Hannibal's invasion of Italia in 218 BC was one of the boldest
mountain military operations of the Second Punic War, if not the
entire ancient world. A master of warfare, he remains an enigmatic
figure known mainly from descriptions written by his adversaries.
In this unique work of fiction, Hannibal, a Carthaginian, member
of a North African banking family and the son of a famous general,
is accurately depicted as a strong leader who spent his entire life
fighting the Romans. His restless, investigative mind, along with a
deep love and appreciation of Greek culture, was nurtured into the
Carthaginian war machine by his father and brother-in-law. Hannibal
was elected Commander-in-Chief of the Carthaginian Army by the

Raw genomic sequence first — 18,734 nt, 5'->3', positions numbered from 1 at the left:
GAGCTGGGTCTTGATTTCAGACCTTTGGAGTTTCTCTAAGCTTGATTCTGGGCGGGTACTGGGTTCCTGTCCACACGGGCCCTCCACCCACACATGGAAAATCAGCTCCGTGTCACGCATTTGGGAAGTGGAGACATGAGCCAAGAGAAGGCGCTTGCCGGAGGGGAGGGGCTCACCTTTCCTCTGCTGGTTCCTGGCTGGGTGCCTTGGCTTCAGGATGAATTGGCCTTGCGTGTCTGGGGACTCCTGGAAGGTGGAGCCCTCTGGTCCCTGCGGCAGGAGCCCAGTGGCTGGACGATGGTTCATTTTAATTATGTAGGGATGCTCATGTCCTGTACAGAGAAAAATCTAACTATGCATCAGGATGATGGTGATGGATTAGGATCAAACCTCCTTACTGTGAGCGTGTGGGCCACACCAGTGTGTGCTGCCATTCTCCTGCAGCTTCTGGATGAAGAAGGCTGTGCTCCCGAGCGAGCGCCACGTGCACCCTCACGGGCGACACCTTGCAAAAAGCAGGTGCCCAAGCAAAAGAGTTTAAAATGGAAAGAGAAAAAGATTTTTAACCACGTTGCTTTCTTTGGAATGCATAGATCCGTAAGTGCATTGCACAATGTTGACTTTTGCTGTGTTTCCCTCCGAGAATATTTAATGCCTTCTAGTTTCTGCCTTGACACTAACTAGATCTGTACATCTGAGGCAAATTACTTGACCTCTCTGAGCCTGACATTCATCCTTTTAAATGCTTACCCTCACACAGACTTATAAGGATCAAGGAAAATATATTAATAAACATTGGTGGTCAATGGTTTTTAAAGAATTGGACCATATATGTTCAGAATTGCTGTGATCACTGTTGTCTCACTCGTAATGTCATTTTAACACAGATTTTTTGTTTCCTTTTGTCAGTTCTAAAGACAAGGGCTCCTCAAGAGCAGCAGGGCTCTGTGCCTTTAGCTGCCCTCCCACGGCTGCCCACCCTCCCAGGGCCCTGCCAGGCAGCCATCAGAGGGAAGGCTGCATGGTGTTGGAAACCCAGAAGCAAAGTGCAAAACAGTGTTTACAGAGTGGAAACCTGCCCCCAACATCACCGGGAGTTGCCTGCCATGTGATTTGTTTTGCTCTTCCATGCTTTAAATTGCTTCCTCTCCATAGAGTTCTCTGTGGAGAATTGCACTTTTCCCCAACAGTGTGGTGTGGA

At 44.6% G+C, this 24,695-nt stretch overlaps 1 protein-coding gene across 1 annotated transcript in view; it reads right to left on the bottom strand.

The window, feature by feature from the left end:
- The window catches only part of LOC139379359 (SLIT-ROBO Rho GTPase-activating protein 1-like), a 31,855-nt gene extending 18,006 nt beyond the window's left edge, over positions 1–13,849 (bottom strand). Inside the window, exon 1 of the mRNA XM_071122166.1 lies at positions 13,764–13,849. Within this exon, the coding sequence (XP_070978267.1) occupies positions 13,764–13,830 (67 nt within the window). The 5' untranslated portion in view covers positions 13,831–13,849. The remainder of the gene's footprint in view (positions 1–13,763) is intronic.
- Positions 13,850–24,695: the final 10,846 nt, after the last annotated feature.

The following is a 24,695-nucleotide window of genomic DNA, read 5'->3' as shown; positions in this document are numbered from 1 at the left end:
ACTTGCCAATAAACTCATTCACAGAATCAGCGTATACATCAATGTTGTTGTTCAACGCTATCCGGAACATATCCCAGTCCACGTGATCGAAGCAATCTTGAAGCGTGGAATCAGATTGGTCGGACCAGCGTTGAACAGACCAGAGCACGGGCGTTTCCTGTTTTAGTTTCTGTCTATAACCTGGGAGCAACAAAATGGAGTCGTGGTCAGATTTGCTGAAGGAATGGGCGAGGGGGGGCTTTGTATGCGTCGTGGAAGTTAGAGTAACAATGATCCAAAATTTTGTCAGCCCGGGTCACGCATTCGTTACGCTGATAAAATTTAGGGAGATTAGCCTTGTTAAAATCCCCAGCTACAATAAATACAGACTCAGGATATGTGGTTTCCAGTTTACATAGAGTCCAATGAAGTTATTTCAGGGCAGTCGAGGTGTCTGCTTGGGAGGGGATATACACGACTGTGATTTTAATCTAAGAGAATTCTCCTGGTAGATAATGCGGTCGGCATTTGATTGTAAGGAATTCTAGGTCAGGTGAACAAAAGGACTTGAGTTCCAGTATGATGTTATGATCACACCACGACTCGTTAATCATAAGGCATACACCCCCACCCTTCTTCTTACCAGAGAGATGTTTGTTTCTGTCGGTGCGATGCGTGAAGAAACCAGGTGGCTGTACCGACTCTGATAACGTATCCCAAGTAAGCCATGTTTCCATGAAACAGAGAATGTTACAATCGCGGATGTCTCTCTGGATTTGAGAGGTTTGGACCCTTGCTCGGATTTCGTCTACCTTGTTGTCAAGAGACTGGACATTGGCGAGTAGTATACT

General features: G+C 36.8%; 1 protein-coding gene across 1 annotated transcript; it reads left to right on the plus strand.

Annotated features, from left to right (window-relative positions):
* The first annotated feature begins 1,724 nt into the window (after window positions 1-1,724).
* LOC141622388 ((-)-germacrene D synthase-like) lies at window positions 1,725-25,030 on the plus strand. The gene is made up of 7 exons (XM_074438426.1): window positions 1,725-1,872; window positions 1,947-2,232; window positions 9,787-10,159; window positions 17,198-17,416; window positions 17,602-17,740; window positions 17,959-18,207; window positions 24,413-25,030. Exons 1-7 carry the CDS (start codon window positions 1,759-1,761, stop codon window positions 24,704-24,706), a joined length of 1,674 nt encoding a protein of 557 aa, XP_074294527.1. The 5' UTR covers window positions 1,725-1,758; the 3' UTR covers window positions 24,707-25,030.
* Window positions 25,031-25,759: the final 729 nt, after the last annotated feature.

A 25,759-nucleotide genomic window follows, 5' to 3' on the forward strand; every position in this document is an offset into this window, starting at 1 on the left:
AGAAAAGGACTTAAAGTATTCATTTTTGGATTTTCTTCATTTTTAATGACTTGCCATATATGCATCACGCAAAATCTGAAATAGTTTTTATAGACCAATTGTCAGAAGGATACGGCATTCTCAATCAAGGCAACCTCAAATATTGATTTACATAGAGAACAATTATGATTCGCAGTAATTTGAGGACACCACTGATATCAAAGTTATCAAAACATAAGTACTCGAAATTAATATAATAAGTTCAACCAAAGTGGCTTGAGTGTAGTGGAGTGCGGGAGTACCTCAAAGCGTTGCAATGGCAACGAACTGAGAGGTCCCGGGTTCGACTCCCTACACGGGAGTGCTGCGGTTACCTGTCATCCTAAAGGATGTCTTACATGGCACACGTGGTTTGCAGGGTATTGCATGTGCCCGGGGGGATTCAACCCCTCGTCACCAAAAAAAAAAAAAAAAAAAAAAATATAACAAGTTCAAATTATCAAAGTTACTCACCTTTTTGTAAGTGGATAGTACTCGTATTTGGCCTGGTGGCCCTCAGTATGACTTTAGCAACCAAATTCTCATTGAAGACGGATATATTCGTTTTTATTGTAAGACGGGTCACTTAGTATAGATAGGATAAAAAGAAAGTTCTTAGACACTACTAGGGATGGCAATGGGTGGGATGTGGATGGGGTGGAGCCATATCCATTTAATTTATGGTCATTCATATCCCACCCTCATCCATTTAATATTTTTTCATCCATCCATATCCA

troops in 221.
In late spring 218, his army of 65,000 men and 37 elephants left
Cartagena in Spain, subdued tribes on the fringes of the Pyrenees
Mountains, crossed southern Gaul into the Rhone Basin, and marched
across the Alps into Italia. "The Warmaker: Hannibal's Invasion of
Italia and the Aftermath" provides a fictional account of the war
master, and what could likely have happened, following his military
success in Italia, had he decided to conquer Rome.
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